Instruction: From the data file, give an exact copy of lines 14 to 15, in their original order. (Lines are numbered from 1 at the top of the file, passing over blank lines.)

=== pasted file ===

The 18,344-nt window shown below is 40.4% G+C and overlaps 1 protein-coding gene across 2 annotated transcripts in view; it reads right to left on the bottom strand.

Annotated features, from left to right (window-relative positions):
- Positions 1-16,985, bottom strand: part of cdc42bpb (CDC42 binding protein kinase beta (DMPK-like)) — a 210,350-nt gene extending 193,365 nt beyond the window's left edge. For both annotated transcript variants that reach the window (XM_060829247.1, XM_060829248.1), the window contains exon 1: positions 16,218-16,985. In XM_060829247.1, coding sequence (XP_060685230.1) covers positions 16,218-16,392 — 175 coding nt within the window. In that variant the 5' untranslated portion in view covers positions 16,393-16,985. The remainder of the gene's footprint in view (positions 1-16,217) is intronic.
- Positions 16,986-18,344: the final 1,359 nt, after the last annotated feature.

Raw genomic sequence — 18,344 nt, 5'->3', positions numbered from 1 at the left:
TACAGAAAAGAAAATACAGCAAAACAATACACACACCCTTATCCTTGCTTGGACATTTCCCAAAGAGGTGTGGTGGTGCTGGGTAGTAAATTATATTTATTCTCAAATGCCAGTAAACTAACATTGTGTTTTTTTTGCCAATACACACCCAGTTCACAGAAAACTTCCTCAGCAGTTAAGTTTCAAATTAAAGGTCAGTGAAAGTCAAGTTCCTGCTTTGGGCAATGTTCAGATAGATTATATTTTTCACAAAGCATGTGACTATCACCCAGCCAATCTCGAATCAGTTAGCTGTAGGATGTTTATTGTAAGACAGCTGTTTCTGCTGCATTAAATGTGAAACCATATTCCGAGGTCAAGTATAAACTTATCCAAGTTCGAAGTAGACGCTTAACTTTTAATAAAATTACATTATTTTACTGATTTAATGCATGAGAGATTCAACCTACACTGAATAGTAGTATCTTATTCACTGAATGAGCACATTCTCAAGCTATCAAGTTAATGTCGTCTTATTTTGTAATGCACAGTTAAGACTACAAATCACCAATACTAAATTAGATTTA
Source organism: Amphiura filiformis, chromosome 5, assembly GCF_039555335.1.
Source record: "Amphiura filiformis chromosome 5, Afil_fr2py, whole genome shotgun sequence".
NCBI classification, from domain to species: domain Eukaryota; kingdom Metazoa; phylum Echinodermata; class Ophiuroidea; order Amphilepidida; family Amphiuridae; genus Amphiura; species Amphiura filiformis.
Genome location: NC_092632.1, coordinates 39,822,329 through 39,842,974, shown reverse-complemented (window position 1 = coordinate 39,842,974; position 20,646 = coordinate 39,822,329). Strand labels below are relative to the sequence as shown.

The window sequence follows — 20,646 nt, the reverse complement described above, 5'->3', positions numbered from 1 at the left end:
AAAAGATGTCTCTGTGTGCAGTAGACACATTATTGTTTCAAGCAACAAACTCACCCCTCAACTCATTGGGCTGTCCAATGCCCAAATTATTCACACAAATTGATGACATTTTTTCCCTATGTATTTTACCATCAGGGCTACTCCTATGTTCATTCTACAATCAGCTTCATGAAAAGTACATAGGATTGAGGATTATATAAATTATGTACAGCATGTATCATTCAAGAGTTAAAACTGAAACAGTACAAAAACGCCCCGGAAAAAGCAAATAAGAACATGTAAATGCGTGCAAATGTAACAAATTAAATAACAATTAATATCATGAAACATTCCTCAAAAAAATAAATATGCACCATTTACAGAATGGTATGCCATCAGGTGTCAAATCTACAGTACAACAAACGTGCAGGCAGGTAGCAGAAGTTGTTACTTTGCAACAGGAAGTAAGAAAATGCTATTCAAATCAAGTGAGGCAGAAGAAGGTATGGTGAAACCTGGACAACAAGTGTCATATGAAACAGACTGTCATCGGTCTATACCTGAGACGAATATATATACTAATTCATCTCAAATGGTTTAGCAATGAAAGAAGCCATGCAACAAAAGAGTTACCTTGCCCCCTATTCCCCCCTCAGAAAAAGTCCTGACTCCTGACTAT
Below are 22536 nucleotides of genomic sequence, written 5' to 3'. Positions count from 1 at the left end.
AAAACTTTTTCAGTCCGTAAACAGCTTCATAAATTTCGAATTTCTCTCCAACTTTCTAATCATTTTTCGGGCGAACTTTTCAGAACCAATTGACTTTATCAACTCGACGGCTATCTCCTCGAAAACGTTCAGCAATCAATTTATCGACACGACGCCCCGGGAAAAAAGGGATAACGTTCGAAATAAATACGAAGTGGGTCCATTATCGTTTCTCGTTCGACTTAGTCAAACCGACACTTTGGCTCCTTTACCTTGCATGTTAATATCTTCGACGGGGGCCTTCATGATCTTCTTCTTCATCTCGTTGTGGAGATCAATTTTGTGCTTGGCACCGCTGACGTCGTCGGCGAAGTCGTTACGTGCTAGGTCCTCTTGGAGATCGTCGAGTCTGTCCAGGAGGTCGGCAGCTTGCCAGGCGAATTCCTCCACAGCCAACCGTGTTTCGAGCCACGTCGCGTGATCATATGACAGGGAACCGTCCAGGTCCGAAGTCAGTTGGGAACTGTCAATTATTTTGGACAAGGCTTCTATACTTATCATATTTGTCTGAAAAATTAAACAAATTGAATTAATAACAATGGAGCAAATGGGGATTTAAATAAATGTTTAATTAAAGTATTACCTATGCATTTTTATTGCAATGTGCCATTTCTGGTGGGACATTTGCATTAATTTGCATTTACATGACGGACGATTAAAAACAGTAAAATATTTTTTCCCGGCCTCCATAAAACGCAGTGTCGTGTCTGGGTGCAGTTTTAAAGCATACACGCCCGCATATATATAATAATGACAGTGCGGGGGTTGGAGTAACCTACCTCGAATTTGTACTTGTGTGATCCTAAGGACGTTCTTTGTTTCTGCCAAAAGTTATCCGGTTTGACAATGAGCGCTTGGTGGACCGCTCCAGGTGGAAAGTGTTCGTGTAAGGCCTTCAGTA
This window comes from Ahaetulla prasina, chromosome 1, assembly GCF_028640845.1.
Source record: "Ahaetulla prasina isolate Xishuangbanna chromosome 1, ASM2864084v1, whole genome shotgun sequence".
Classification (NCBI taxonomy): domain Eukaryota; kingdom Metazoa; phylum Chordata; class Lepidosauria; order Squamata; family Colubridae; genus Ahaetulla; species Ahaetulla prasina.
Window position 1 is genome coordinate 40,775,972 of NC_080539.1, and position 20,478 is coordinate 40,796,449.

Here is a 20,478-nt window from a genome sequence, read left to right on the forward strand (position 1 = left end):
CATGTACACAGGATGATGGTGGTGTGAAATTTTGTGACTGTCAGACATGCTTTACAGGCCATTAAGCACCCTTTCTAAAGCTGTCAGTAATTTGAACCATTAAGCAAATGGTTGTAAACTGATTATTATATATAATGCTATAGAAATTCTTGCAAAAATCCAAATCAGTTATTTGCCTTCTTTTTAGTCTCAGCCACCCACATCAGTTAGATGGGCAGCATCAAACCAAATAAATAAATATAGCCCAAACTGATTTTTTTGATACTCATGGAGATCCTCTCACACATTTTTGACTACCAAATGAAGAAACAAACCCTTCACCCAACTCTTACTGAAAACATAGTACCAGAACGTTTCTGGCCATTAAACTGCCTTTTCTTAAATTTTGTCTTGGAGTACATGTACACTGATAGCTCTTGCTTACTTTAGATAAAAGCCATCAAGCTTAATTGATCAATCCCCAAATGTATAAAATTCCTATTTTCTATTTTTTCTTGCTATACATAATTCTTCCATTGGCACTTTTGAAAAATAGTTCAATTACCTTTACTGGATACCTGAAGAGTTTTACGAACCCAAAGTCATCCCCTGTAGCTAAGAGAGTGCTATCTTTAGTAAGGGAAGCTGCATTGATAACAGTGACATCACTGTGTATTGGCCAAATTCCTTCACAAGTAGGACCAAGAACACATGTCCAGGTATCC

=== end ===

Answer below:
AAAACTTTTTCAGTCCGTAAACAGCTTCATAAATTTCGAATTTCTCTCCAACTTTCTAATCATTTTTCGGGCGAACTTTTCAGAACCAATTGACTTTATCAACTCGACGGCTATCTCCTCGAAAACGTTCAGCAATCAATTTATCGACACGACGCCCCGGGAAAAAAGGGATAACGTTCGAAATAAATACGAAGTGGGTCCATTATCGTTTCTCGTTCGACTTAGTCAAACCGACACTTTGGCTCCTTTACCTTGCATGTTAATATCTTCGACGGGGGCCTTCATGATCTTCTTCTTCATCTCGTTGTGGAGATCAATTTTGTGCTTGGCACCGCTGACGTCGTCGGCGAAGTCGTTACGTGCTAGGTCCTCTTGGAGATCGTCGAGTCTGTCCAGGAGGTCGGCAGCTTGCCAGGCGAATTCCTCCACAGCCAACCGTGTTTCGAGCCACGTCGCGTGATCATATGACAGGGAACCGTCCAGGTCCGAAGTCAGTTGGGAACTGTCAATTATTTTGGACAAGGCTTCTATACTTATCATATTTGTCTGAAAAATTAAACAAATTGAATTAATAACAATGGAGCAAATGGGGATTTAAATAAATGTTTAATTAAAGTATTACCTATGCATTTTTATTGCAATGTGCCATTTCTGGTGGGACATTTGCATTAATTTGCATTTACATGACGGACGATTAAAAACAGTAAAATATTTTTTCCCGGCCTCCATAAAACGCAGTGTCGTGTCTGGGTGCAGTTTTAAAGCATACACGCCCGCATATATATAATAATGACAGTGCGGGGGTTGGAGTAACCTACCTCGAATTTGTACTTGTGTGATCCTAAGGACGTTCTTTGTTTCTGCCAAAAGTTATCCGGTTTGACAATGAGCGCTTGGTGGACCGCTCCAGGTGGAAAGTGTTCGTGTAAGGCCTTCAGTA
This window comes from Ahaetulla prasina, chromosome 1, assembly GCF_028640845.1.